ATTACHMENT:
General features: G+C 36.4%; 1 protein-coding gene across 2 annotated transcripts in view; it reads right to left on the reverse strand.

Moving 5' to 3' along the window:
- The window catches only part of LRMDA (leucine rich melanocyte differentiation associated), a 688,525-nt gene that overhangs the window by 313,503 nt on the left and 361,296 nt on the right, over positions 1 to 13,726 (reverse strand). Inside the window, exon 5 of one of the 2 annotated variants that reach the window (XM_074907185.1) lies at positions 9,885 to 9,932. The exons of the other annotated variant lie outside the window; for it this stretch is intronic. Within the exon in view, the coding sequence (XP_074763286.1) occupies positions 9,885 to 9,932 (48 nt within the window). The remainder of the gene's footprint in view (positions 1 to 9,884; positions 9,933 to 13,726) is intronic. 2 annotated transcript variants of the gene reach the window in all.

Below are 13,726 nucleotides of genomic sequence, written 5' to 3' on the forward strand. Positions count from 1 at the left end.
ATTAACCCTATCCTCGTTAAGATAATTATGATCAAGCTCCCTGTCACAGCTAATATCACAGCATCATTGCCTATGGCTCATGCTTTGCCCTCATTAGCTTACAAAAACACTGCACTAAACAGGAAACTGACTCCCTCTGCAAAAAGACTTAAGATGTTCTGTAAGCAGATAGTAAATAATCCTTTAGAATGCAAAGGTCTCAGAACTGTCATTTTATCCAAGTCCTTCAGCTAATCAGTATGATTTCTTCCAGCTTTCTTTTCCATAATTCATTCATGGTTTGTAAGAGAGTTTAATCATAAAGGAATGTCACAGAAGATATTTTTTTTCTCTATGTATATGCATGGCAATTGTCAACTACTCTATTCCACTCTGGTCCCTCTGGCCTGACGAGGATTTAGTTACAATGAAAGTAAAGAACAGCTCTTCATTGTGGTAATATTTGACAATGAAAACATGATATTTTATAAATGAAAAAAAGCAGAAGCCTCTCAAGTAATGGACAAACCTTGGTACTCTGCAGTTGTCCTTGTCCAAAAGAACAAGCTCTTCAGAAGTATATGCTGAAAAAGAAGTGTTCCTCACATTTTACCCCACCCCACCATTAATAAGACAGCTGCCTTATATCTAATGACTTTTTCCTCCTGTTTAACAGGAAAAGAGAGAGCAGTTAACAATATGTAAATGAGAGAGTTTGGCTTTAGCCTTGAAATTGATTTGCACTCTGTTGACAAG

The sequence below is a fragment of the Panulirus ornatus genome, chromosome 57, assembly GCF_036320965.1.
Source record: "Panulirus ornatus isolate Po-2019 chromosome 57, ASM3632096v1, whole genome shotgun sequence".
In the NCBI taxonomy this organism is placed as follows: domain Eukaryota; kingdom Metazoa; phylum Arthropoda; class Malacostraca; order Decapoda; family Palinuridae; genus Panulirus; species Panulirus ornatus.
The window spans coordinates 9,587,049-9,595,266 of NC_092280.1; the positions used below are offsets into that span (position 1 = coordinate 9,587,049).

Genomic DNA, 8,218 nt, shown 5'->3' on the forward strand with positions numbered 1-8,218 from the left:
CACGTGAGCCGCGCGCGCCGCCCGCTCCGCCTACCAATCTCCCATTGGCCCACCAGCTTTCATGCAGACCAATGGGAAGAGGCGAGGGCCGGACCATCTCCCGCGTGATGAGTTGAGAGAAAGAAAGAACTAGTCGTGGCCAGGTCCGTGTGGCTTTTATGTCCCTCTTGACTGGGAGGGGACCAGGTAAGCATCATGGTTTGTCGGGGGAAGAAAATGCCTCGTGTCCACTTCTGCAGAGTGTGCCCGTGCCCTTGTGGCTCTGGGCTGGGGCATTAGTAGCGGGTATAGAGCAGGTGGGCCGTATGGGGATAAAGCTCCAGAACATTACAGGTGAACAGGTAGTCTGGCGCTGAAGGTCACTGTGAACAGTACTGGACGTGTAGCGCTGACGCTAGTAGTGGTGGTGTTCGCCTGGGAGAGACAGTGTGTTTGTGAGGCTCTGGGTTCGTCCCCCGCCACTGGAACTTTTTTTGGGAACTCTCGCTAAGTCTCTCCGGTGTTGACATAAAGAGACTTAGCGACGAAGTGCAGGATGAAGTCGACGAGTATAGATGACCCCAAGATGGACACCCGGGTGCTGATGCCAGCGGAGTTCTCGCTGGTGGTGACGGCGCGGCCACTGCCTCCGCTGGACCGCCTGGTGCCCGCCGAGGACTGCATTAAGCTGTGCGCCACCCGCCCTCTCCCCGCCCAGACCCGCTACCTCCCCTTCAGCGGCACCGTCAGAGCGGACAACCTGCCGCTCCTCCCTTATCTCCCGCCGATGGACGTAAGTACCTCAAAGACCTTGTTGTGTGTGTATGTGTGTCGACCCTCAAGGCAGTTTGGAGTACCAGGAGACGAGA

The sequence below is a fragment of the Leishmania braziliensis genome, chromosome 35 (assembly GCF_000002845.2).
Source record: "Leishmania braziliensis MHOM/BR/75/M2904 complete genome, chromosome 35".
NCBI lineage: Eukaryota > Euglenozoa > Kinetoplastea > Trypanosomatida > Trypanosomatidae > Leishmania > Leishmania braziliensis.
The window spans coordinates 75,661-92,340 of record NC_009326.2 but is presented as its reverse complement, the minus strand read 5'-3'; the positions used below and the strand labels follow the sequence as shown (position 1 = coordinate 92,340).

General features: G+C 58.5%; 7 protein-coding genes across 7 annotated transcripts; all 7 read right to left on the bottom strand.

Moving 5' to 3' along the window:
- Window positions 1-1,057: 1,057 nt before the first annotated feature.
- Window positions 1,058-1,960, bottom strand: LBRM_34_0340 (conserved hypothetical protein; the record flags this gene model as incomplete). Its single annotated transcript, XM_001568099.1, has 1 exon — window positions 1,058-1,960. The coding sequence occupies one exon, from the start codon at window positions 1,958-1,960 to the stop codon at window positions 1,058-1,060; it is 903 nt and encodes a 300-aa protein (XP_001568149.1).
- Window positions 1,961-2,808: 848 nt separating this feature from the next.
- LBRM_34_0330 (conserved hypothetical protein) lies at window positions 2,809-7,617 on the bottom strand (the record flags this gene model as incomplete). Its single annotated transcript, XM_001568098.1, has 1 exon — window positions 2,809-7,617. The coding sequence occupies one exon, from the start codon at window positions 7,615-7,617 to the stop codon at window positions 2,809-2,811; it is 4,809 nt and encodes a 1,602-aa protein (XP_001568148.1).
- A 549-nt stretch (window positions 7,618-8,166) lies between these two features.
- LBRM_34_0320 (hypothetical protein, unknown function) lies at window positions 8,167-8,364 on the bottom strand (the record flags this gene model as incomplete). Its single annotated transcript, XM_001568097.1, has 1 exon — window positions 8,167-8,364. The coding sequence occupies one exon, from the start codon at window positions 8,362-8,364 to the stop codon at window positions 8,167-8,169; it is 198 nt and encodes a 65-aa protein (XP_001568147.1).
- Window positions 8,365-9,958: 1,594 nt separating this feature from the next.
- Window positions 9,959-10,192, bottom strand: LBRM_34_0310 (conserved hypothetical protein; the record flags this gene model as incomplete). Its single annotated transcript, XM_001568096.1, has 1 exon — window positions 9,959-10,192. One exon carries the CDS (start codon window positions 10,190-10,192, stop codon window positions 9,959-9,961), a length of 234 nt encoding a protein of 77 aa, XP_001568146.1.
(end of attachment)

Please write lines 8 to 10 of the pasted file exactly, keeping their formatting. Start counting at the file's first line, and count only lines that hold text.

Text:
In the NCBI taxonomy this organism is placed as follows: domain Eukaryota; kingdom Metazoa; phylum Arthropoda; class Malacostraca; order Decapoda; family Palinuridae; genus Panulirus; species Panulirus ornatus.
The window spans coordinates 9,587,049-9,595,266 of NC_092280.1; the positions used below are offsets into that span (position 1 = coordinate 9,587,049).

Genomic DNA, 8,218 nt, shown 5'->3' on the forward strand with positions numbered 1-8,218 from the left: